I swiped upon a video posting on the socials, in which a person was discussing some of the struggles stemming from their disability. It sounded like a story that I could relate to; misdiagnosis leading to a life of struggle, frustration, disappointment, loneliness, depression. The list goes on.


Here is where things took a turn. This person made a very emphatic effort to make it clear that they did not become disabled through any means of their own neglect; including being clumsy, drunk or otherwise.


I don’t feel their profile on socials, during their message and story, is where it is appropriate to make my point.


Read on.

Ring for Assistance

Whether it’s congenital, an accident, or just the way the universe unfolds, these circumstances lead us all to face similar challenges in life. I don’t feel the catalyst to one’s disability is relevant to their current struggle.


I encourage everyone to reject the stigma that assumes people choose to become disabled or that disability is a result of laziness or punishment for poor decisions. When we validate the reasons behind our disabilities, we inadvertently support that harmful stigma.


One of the reasons I emphasize this is the unfortunate reality of major corporations earning millions while their staff struggle to pay rent, and during financial crises, they receive government handouts to subsidize poor management and executive salaries. It essentially rewards bad behaviour, leaving those who already enjoy financial security in luxury.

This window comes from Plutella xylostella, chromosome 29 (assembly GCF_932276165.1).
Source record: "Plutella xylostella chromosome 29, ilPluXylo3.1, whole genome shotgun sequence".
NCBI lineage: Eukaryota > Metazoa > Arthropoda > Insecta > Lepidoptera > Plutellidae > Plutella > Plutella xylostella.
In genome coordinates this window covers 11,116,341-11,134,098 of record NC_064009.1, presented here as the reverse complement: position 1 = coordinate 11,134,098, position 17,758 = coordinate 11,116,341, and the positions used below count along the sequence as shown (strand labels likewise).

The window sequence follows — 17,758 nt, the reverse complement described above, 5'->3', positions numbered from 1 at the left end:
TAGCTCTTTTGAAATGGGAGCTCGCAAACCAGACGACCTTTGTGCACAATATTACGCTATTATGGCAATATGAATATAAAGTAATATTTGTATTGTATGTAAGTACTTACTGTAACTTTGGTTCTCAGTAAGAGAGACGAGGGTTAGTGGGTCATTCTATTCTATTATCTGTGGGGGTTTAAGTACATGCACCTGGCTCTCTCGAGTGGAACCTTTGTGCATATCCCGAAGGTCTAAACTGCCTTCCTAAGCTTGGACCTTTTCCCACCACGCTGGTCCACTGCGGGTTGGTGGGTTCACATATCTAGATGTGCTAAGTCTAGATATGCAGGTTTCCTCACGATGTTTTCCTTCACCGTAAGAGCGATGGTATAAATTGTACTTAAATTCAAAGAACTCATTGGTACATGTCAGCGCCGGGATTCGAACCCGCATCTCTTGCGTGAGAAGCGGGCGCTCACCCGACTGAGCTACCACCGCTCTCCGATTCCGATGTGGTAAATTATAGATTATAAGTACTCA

However, imagine a different scenario, where that bailout money and tax cuts are invested in an infrastructure that fosters true accessibility and dignity for all. A world where accessibility goes beyond a mere ramp or push button hidden in a corner and becomes a fundamental aspect of society.


Now, where does that money come from? It’s time to turn up the volume of our voices and speak and act out against corporations sitting on millions of assets and the executives who received bonuses during times of crisis. Not to mention the elected public officials who facilitate this instead of doing what is actually the right thing to do.


In my experience, disabled individuals are often perceived as lazy because we may need assistance with household chores or errands due to physical limitations. Or perhaps the stigma arises because the tools that we use to reduce our struggles look like a toy or fun to an able-bodied observer. However, this current stigma dismisses essential services like cleaning as a luxury rather than recognizing them as necessary for our well-being and human rights.


Every year, I, along with many of my fellow disabled individuals, find ourselves having to declare that we haven’t miraculously cured our incurable conditions. My experience through this leaves me with feelings of humiliation, degradation, depression, inadequacy, and inequality, which are inherently inhumane.


It’s time for a change.


I would encourage all to examine their behaviours, mindsets, reactions, and biases when they encounter folks with disabilities and the spaces everyone moves around to. Are you contributing to the stigma, or are you actively fighting it?

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Creator & Editor in Chief, TURNIP STYLE

TURNIP HED brings his humour, passion & perspective to TURNIP STYLE drawing on his experiences in life, work & travel. Also, an "Expert Homosexual" (never practising).

Pronouns may be flexible; He/him or They/Them. However, when TURNIP is feeling sassy; She/Her does work too. You can always call him, TURNIP. That's what his friends do. Visit The Pool is Closed for more.

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